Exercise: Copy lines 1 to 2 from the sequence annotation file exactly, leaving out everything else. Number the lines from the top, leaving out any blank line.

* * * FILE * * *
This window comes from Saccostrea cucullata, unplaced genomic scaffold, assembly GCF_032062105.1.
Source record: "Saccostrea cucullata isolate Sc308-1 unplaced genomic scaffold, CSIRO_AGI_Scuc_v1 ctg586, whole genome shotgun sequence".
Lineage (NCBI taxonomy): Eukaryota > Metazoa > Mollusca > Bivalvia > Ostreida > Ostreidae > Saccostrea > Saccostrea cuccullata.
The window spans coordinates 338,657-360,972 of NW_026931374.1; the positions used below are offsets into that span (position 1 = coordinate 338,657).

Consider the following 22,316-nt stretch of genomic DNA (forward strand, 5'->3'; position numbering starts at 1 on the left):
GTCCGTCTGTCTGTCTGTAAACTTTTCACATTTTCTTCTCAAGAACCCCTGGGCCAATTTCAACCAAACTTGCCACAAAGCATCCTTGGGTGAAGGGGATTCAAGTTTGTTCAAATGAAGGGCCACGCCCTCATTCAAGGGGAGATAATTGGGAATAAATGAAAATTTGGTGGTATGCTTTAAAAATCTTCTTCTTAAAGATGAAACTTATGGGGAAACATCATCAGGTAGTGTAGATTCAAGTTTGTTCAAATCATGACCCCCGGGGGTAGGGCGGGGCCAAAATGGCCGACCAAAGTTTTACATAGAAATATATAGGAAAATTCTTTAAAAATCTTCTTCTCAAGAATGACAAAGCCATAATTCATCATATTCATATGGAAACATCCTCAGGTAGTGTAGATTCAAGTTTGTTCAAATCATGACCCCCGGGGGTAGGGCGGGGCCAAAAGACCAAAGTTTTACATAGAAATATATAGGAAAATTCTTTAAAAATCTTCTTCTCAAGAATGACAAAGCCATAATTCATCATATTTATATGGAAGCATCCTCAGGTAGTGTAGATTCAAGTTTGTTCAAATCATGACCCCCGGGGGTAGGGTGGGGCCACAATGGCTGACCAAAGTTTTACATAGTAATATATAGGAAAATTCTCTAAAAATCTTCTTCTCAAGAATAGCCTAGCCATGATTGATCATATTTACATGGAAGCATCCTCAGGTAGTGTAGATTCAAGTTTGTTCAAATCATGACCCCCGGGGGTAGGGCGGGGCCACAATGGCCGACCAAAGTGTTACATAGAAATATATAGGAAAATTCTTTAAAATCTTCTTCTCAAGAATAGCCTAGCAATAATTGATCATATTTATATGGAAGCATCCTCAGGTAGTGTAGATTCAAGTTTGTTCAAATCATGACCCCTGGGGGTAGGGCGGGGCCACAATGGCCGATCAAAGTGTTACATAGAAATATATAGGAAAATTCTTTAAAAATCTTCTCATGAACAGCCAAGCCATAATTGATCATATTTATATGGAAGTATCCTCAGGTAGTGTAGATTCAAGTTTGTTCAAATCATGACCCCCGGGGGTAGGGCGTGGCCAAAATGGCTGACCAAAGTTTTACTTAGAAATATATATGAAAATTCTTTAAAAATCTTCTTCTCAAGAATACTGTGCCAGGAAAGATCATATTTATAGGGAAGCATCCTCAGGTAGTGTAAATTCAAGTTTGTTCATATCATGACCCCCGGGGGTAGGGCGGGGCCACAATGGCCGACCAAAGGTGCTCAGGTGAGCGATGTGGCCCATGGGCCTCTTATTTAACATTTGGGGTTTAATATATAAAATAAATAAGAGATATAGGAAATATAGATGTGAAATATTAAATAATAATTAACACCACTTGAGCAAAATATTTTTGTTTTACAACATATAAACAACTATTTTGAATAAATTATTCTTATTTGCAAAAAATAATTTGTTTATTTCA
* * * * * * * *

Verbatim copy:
This window comes from Saccostrea cucullata, unplaced genomic scaffold, assembly GCF_032062105.1.
Source record: "Saccostrea cucullata isolate Sc308-1 unplaced genomic scaffold, CSIRO_AGI_Scuc_v1 ctg586, whole genome shotgun sequence".